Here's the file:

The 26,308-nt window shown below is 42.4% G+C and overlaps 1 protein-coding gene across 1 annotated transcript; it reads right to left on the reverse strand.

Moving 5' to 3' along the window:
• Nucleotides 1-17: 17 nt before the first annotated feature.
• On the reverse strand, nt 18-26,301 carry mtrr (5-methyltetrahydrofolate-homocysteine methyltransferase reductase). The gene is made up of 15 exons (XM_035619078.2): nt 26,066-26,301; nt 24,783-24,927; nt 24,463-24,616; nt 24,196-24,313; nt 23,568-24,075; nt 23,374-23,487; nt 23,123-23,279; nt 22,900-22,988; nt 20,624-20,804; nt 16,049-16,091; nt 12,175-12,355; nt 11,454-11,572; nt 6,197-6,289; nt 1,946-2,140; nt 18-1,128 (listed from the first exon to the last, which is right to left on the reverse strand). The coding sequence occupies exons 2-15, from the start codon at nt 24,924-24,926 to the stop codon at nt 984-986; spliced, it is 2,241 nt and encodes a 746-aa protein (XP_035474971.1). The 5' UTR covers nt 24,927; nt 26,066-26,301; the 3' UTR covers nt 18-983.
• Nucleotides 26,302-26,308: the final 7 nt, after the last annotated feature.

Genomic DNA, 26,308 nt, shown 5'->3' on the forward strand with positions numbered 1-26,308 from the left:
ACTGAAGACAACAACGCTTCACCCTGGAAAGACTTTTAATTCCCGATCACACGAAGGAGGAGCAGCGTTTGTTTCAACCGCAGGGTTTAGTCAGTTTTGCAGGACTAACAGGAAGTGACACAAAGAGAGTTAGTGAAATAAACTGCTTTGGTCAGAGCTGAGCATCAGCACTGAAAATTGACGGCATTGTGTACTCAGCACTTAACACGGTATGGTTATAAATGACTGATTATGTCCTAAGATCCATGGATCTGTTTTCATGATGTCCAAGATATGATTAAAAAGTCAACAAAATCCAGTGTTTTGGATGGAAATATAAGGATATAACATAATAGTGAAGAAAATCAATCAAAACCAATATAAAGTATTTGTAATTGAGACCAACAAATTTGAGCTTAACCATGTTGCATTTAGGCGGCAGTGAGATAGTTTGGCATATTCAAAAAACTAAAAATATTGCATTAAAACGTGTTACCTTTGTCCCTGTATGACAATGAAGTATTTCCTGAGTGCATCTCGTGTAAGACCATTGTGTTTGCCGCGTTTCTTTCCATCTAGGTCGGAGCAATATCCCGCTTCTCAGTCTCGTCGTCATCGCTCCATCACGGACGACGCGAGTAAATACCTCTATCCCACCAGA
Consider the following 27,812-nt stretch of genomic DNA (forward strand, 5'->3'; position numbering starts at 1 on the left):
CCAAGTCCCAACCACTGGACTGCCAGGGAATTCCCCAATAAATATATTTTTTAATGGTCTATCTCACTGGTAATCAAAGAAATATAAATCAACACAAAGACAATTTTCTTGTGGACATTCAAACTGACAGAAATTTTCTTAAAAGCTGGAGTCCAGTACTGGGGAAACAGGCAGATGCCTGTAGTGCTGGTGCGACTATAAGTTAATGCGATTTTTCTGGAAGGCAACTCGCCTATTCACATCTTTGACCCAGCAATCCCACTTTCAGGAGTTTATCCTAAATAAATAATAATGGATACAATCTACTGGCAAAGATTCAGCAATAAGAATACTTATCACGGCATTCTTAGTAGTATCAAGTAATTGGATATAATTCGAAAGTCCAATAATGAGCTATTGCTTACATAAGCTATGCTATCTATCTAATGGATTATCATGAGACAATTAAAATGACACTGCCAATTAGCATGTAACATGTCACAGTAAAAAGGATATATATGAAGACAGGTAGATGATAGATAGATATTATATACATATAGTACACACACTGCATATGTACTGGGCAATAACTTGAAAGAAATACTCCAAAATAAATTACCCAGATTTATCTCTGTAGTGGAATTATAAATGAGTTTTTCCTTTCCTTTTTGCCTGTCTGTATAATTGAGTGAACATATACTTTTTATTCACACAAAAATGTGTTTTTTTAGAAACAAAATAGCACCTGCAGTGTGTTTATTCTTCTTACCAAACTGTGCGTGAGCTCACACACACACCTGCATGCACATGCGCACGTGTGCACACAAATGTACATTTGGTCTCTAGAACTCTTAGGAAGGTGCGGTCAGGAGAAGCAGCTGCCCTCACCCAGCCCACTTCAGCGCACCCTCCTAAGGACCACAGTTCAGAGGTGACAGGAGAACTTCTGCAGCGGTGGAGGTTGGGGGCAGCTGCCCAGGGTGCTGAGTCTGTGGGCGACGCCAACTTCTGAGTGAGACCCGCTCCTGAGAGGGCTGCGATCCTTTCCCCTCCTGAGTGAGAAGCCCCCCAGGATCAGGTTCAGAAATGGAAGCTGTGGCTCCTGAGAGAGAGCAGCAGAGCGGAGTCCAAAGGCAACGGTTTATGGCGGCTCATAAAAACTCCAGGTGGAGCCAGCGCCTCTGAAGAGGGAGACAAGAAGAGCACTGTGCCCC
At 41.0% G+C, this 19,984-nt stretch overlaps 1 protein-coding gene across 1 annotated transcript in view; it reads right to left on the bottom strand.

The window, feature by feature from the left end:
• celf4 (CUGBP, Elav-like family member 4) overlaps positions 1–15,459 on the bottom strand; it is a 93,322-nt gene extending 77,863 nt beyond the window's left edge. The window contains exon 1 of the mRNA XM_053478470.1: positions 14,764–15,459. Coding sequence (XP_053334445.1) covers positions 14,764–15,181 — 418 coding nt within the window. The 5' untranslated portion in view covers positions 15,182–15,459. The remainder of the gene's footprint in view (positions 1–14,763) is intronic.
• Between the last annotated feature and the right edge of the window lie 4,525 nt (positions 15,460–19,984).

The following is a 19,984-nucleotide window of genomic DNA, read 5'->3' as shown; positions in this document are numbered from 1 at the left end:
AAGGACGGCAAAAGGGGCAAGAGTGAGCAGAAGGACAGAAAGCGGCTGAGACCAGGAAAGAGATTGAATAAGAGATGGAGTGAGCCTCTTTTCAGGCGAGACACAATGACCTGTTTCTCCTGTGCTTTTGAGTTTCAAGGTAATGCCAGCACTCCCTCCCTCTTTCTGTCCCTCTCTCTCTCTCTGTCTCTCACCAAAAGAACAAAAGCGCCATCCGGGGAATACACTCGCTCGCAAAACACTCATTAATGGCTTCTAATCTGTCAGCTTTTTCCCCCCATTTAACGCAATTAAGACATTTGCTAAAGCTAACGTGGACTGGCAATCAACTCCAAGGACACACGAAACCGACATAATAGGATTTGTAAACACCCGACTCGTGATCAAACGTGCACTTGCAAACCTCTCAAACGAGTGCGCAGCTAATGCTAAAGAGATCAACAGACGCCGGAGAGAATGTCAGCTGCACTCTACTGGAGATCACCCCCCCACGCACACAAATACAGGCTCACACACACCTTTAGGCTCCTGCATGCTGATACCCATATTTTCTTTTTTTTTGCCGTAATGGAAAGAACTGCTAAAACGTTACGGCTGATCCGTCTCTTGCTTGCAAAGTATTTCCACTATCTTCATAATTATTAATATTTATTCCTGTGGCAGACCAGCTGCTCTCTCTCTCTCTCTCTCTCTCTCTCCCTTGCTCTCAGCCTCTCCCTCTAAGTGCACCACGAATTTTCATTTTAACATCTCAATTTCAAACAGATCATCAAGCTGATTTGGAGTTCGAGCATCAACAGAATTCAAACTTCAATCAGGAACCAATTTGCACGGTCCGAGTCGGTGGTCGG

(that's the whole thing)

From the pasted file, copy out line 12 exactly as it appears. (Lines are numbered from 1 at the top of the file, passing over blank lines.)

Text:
• celf4 (CUGBP, Elav-like family member 4) overlaps positions 1–15,459 on the bottom strand; it is a 93,322-nt gene extending 77,863 nt beyond the window's left edge. The window contains exon 1 of the mRNA XM_053478470.1: positions 14,764–15,459. Coding sequence (XP_053334445.1) covers positions 14,764–15,181 — 418 coding nt within the window. The 5' untranslated portion in view covers positions 15,182–15,459. The remainder of the gene's footprint in view (positions 1–14,763) is intronic.